Abigail writes:

Good Afternoon,

First, thank you for all the information you so freely share for those of us who are information junkies but are desperate to know where to find accurate, evidence-based information. Your podcast, along with the Unbiased Science podcast and Your Local Epidemiologist’s blog have been my go-to resources during the pandemic. I am grateful for the time you put into sharing science and making it accessible.

 I want to start by saying that our family has been very Covid conscious. My children (ages 7 and 11) wore masks at school, all day, every day, from Fall 2020 through Spring 2022. Until recently, my husband and I masked at work and indoors in crowded spaces. We were vaccinated as soon as we were eligible in early 2021, and our children received their vaccines in November and December 2021. We have all also been boosted, again as soon as we were eligible. My husband is in active duty military and has a vaccination record that is a mile long, and that’s not great hyperbole. Only my husband has ever tested positive for Covid, but that was in Iraq, and he had no symptoms (2020).

But, I admit that I have a lot of pause about getting the new bivalent booster. I have received three Moderna shots, and the second and third made me horribly ill. I did not have the typical flu-like symptoms; instead, I had an excruciating headache accompanied with vomiting for about 48 hours each time. I was completely unable to care for myself, much less care for my children and my home. And, I subsequently felt “off” for several weeks. I am loathe to tempt that again, especially with voices like Dr. Offitt’s, positing that benefits for me would be short-lived. I also admit that my anxiety is fueled a bit by reading this study (and the accompanying anti vaccine, pro ivermectin, anti establishment comments- made by doctors- on Sensible Medicine):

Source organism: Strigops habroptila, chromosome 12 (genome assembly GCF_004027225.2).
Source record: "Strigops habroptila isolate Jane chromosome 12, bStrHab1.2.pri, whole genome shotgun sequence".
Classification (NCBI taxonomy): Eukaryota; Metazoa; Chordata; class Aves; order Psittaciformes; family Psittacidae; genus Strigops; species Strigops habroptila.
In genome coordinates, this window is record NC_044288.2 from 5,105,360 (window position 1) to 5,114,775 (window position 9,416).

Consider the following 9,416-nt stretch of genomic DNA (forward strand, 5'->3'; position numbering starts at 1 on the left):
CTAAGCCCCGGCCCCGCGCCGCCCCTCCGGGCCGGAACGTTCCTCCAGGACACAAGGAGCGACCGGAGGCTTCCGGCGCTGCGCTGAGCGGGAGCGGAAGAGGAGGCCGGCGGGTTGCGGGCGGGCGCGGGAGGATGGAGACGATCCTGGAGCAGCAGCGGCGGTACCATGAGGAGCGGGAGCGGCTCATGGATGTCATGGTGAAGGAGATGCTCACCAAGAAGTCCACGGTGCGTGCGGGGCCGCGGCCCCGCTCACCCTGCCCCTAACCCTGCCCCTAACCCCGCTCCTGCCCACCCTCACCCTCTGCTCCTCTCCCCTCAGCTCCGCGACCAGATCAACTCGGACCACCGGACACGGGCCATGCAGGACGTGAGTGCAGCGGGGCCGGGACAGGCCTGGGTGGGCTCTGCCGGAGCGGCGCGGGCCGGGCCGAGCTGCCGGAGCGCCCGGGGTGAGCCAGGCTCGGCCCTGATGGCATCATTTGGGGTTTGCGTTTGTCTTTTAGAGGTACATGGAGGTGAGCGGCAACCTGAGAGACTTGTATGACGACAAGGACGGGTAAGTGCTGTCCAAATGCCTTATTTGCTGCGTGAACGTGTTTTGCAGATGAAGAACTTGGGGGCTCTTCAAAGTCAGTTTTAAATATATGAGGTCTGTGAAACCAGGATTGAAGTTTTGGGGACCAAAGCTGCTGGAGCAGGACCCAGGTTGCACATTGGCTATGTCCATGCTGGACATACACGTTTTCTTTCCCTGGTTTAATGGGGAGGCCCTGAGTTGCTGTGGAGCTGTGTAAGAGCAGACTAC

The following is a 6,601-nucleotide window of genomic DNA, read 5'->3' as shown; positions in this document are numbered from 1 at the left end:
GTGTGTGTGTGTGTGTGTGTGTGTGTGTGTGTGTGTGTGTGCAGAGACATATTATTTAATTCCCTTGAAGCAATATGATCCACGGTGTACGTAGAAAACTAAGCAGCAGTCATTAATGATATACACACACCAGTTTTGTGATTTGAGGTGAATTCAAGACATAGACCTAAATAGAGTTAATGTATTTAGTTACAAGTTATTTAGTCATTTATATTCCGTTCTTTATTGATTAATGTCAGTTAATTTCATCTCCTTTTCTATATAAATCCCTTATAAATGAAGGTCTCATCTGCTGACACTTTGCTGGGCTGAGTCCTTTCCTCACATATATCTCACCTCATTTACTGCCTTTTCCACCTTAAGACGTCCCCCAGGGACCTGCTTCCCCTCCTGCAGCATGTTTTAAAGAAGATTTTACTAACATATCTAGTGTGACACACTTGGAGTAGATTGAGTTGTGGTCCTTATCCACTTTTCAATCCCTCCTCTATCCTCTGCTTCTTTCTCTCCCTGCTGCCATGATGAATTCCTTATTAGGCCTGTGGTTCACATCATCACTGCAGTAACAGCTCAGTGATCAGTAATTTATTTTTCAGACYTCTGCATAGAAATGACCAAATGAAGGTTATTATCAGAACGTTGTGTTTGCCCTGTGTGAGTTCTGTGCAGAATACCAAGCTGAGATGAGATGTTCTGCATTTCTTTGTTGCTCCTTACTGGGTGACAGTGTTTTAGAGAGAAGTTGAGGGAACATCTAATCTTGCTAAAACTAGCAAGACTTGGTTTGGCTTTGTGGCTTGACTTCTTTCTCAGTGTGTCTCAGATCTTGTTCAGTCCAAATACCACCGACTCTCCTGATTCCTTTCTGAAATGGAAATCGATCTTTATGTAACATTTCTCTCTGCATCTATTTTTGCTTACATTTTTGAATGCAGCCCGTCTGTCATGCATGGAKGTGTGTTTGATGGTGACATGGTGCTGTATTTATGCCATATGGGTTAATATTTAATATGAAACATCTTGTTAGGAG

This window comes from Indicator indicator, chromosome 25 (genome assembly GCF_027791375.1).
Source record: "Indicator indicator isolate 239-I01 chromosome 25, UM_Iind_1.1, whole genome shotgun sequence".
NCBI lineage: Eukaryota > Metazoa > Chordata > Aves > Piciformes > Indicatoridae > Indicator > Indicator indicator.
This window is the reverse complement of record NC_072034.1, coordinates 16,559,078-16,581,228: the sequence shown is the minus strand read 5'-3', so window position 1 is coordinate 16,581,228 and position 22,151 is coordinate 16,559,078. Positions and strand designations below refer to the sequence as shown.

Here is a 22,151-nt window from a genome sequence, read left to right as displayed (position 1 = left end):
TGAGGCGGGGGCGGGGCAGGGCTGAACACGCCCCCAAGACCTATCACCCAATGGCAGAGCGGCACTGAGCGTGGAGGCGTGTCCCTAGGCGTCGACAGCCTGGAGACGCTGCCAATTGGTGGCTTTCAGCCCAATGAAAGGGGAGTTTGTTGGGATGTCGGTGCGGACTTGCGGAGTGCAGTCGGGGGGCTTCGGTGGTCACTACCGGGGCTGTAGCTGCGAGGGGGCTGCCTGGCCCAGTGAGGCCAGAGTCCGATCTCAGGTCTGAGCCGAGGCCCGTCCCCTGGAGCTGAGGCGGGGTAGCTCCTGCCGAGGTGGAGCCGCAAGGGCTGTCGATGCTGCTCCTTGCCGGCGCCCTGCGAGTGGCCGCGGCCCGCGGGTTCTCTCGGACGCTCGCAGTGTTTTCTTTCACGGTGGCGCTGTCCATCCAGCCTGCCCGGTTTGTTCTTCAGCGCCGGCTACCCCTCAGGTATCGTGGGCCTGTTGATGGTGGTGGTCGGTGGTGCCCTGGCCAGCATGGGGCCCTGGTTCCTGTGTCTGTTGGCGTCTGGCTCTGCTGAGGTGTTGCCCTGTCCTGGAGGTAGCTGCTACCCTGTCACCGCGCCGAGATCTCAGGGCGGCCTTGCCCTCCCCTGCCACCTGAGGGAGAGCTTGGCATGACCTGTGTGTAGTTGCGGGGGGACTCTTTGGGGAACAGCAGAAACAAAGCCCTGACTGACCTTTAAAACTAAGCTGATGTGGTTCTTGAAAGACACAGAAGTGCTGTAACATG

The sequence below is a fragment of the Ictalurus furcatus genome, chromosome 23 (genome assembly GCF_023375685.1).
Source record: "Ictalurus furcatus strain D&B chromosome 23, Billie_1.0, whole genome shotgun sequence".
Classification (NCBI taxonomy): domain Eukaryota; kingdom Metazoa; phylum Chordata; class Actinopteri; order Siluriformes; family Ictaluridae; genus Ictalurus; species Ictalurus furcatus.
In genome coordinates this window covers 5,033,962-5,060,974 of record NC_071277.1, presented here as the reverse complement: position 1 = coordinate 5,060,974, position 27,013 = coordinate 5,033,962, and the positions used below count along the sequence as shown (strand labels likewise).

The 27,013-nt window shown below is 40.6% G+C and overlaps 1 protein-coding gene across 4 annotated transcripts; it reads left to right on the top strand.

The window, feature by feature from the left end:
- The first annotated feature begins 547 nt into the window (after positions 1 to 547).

If adverse events are occurring with such frequency, and at greater frequency than some other vaccines whose usage was discontinued, the risk does not seem worth the benefit. What I would love from your hive mind is an assessment of the data.

I do not believe in some great conspiracy, but I do wonder why we do not hear more about the risks of these new vaccines if the incidence of adverse events is so great.

Thank you!


Visto writes:

TWIV 944 with Kathryn Hanley was very interesting.

So eloquent, adventurous and knowledgeable she is.

Borneo fieldwork does not sound like the cushy academic work environment.

She mentioned that VSV, dengue and other mosquito borne viruses overwinter somewhere unknown to re-emerge the next summer.

Could it be that we could eradicate some vectored viruses by removing the vector?

I’m thinking of Gene-Drive technology that can eliminate a species of mosquito from the environment.

Because I am not Dr Evil, stroking a white pussy-cat, I propose that a virus free population of the temporarily extincted mosquito species be kept in the lab for later release.

Would breaking the transmission cycle for a year or two have a chance of succeeding in eliminating some of these vectored viruses?



Neva writes:

Hi TWIVissimos,

The confusion about ‘the two Sean Carrolls’ was understandable.